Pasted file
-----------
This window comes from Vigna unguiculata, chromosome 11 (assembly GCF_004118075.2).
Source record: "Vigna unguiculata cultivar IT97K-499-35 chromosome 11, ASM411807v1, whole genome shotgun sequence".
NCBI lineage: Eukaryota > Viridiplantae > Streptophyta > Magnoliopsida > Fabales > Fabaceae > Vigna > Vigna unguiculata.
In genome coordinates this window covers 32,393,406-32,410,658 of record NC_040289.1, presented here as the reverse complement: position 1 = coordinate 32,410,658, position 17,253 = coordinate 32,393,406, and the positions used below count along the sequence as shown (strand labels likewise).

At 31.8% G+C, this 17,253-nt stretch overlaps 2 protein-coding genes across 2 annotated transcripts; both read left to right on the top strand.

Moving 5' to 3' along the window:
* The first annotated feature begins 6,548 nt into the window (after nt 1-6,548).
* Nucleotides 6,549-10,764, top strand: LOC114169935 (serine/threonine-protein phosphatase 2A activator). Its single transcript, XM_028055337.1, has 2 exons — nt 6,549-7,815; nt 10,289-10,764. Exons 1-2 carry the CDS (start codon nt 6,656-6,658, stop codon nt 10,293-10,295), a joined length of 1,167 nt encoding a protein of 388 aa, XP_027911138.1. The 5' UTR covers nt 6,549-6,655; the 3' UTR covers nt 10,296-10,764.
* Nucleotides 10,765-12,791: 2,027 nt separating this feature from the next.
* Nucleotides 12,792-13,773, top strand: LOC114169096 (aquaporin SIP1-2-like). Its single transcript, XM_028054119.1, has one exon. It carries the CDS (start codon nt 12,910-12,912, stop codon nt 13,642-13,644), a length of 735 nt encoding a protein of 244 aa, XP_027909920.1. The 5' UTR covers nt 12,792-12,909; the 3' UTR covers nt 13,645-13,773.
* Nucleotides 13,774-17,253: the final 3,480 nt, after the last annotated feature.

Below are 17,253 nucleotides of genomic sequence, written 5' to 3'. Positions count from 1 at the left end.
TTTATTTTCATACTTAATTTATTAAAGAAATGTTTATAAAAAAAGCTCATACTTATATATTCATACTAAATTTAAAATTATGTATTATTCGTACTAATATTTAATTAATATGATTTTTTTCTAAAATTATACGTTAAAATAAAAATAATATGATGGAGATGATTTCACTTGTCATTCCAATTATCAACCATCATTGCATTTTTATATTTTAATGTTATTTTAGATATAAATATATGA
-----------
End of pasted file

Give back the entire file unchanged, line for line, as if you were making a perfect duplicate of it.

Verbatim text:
This window comes from Vigna unguiculata, chromosome 11 (assembly GCF_004118075.2).
Source record: "Vigna unguiculata cultivar IT97K-499-35 chromosome 11, ASM411807v1, whole genome shotgun sequence".
NCBI lineage: Eukaryota > Viridiplantae > Streptophyta > Magnoliopsida > Fabales > Fabaceae > Vigna > Vigna unguiculata.
In genome coordinates this window covers 32,393,406-32,410,658 of record NC_040289.1, presented here as the reverse complement: position 1 = coordinate 32,410,658, position 17,253 = coordinate 32,393,406, and the positions used below count along the sequence as shown (strand labels likewise).

At 31.8% G+C, this 17,253-nt stretch overlaps 2 protein-coding genes across 2 annotated transcripts; both read left to right on the top strand.

Moving 5' to 3' along the window:
* The first annotated feature begins 6,548 nt into the window (after nt 1-6,548).
* Nucleotides 6,549-10,764, top strand: LOC114169935 (serine/threonine-protein phosphatase 2A activator). Its single transcript, XM_028055337.1, has 2 exons — nt 6,549-7,815; nt 10,289-10,764. Exons 1-2 carry the CDS (start codon nt 6,656-6,658, stop codon nt 10,293-10,295), a joined length of 1,167 nt encoding a protein of 388 aa, XP_027911138.1. The 5' UTR covers nt 6,549-6,655; the 3' UTR covers nt 10,296-10,764.
* Nucleotides 10,765-12,791: 2,027 nt separating this feature from the next.
* Nucleotides 12,792-13,773, top strand: LOC114169096 (aquaporin SIP1-2-like). Its single transcript, XM_028054119.1, has one exon. It carries the CDS (start codon nt 12,910-12,912, stop codon nt 13,642-13,644), a length of 735 nt encoding a protein of 244 aa, XP_027909920.1. The 5' UTR covers nt 12,792-12,909; the 3' UTR covers nt 13,645-13,773.
* Nucleotides 13,774-17,253: the final 3,480 nt, after the last annotated feature.

Below are 17,253 nucleotides of genomic sequence, written 5' to 3'. Positions count from 1 at the left end.
TTTATTTTCATACTTAATTTATTAAAGAAATGTTTATAAAAAAAGCTCATACTTATATATTCATACTAAATTTAAAATTATGTATTATTCGTACTAATATTTAATTAATATGATTTTTTTCTAAAATTATACGTTAAAATAAAAATAATATGATGGAGATGATTTCACTTGTCATTCCAATTATCAACCATCATTGCATTTTTATATTTTAATGTTATTTTAGATATAAATATATGA